LAS VEGAS — Inside the parking garage at the Hard Rock Cafe, one of the human safety drivers from Russian self-driving tech company Yandex opens the car door and climbs aboard the Prius V for a quick ride around the city.
Today, he’s riding shotgun.
Showcases of autonomous-driving technology have become so commonplace at CES in recent years that they’ve become almost ho-hum affairs. But Yandex added a fresh twist this time, removing its human safety drivers from behind the wheel and placing them in the passenger seat instead. Without any human behind the wheel, Yandex rolled two vehicles onto public roads and delivered a week’s worth of uneventful rides through Las Vegas’ traffic-clogged arterial four-lane roadways.
This was something of a public-road milestone for these particular city streets, but Dmitry Polishchuk, head of self-driving cars at Yandex, downplayed the complexity of the moment.
“People are more polite driving here,” he said. “In Tel Aviv and Moscow, we need to be much more assertive and aggressive.”
Polishchuk knows about driving conditions in those locations. Yandex’s profile may get overshadowed by the likes of Waymo and traditional automakers in the United States, but the company has global ambitions for its self-driving technology. Along those lines, it’s operating testbeds in not just Tel Aviv and Moscow, but the Russian cities of Innopolis and Skolkovo.
Next up: the Motor City. This summer, Yandex will operate 10 cars in Detroit as part of the city’s revamped auto show.
Combining forces with Hyundai Mobis, which Yandex forged a long-term partnership with last March, the two companies will utilize Hyundai Sonatas as their vehicle platform, though the two Prius Vs used in Las Vegas will also be involved in the Detroit project.
It remains undecided whether Yandex will have its safety drivers ride in the passenger seat as in Las Vegas. A company spokesperson says Michigan’s laws would allow for such a move, but a number of safety factors will be considered before making that decision.
Regardless, there will be novel aspects of the company’s Detroit demonstrations.
Organizers from the North American International Auto Show have contracted with five companies to provide autonomous rides during the show’s scheduled June 6-21 run. The other four companies — Local Motors, Navya, Continental and AutoGuardian by Smart Cone — will all provide fixed-route service. Yandex will have designated stops, but not preset routes.
Further, all of the companies will offer rides to the public, which can be arranged via a special app being developed for the show by Moovit, a mobility-as-a-services company based in Israel.
For Yandex, the aggressiveness of its self-driving system is versatile enough that it can be tuned and tailored to fit the driving styles in a given market. The biggest change may be that it will be integrating its system on a platform and operating with partners rather than on its own.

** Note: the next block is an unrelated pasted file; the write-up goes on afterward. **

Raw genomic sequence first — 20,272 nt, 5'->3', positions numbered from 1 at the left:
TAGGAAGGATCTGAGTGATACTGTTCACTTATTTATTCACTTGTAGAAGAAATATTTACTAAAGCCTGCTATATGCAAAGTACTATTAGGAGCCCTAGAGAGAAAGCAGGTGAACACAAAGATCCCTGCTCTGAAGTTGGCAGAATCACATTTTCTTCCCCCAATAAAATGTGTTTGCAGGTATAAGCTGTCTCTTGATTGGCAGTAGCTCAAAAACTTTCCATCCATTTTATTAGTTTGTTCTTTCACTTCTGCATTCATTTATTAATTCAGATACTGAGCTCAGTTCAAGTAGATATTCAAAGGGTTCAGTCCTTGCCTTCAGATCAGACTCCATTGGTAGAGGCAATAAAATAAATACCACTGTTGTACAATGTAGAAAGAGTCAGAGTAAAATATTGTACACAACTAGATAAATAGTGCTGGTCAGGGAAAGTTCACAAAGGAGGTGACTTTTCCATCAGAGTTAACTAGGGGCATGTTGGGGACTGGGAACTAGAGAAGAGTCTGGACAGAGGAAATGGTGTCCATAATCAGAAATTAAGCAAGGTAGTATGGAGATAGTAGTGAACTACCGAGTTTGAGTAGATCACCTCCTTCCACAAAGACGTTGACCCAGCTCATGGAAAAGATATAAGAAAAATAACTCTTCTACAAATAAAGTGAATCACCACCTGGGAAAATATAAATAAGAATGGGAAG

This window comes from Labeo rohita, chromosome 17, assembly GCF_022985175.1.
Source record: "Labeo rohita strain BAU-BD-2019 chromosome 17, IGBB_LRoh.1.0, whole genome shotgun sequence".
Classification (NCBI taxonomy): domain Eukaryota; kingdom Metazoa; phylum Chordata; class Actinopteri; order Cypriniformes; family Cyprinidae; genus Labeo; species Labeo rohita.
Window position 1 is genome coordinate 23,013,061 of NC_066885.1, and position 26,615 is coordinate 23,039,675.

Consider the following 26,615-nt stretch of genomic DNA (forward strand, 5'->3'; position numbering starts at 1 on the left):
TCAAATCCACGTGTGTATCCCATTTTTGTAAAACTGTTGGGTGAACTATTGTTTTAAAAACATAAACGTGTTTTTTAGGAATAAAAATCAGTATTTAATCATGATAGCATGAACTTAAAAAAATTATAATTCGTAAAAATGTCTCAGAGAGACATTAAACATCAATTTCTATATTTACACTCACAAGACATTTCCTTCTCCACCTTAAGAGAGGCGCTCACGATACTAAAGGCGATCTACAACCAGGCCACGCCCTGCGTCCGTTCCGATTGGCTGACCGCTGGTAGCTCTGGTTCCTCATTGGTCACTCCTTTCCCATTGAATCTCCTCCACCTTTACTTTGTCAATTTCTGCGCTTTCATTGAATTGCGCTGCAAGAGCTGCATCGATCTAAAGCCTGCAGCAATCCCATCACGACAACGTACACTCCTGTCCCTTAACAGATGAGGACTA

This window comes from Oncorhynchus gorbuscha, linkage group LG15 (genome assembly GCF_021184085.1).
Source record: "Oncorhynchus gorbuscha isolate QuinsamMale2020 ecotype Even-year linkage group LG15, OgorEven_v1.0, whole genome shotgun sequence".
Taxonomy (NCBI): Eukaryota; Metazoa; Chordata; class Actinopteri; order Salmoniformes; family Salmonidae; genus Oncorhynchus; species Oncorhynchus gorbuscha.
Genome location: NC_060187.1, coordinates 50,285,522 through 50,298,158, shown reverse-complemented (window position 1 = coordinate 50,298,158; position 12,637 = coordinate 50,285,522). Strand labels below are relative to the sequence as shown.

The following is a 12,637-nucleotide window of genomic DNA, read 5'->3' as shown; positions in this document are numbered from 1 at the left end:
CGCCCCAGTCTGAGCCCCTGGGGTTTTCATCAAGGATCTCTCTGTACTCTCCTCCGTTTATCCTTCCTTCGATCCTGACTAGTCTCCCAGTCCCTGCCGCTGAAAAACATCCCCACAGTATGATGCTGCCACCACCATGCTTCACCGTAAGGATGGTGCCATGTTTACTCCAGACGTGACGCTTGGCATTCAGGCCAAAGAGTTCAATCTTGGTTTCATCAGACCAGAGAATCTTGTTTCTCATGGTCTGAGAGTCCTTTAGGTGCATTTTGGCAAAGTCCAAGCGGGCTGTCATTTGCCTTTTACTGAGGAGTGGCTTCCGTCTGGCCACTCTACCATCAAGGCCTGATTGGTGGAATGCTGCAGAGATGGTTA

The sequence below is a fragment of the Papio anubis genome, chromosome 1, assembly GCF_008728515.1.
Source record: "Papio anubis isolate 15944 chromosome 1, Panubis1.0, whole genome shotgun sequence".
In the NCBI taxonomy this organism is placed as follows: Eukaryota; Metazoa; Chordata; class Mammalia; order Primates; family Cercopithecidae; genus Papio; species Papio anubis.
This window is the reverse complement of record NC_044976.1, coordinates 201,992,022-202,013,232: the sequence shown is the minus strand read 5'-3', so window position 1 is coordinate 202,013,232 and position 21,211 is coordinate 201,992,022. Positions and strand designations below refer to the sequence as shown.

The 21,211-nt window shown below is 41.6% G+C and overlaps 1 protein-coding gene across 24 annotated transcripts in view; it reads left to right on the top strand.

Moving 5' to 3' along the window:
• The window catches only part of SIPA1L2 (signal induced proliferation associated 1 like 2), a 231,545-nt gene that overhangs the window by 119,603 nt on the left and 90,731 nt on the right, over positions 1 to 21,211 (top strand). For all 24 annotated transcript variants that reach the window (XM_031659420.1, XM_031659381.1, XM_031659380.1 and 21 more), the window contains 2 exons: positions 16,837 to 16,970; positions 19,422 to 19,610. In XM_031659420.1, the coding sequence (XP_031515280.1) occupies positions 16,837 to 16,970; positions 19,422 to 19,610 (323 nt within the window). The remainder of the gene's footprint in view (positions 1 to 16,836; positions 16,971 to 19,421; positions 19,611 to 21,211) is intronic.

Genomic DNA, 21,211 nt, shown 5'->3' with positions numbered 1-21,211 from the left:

“We’re used to doing this on our own, like we did with the Prius,” Polishchuk said. “But we’ll doing this with Hyundai Mobis, and it brings it to a really different level when you do it together with the manufacturer.”
Yandex has established an operations hub in Detroit and has begun mapping the city’s streets in preparation for the summer event.
In some fashion, the presence in Las Vegas helped the company adjust its systems to account for some differences in driving behavior and traffic laws.
For example, in Russia, a blinking yellow indicates a traffic light is broken. In the United States, it indicates drivers should proceed with caution.
Yandex has roughly 110 vehicles in its fleet, about 85 of those committed to operations in Russia, where the company hopes to soon remove safety drivers entirely from its Innopolis self-driving taxi operations. Polishchuk says Yandex is hoping to get regulatory approval for that this year. That would be a landmark event for a self-driving program that has rapidly grown since its founding in 2017.
With 1.6 million miles now driven in autonomous mode, he said, “the amount of situations we’ve faced and the situations we can now handle are way more advanced.”
Still, like the rest of the industry, Polishchuk acknowledges that launching self-driving technology at mass scale is a ways off. He says it depends on the operating environment.
“There are certain areas where this tech could already be deployed and it will be at the level of a human driver,” he said.
“I think we’ll see some deployments in the easier scenarios within the year. But there are environments where people ignore lane markings, that are more like guidance; it’s difficult to predict behavior. And this will take two to three years from now to be at the level of a human driver.”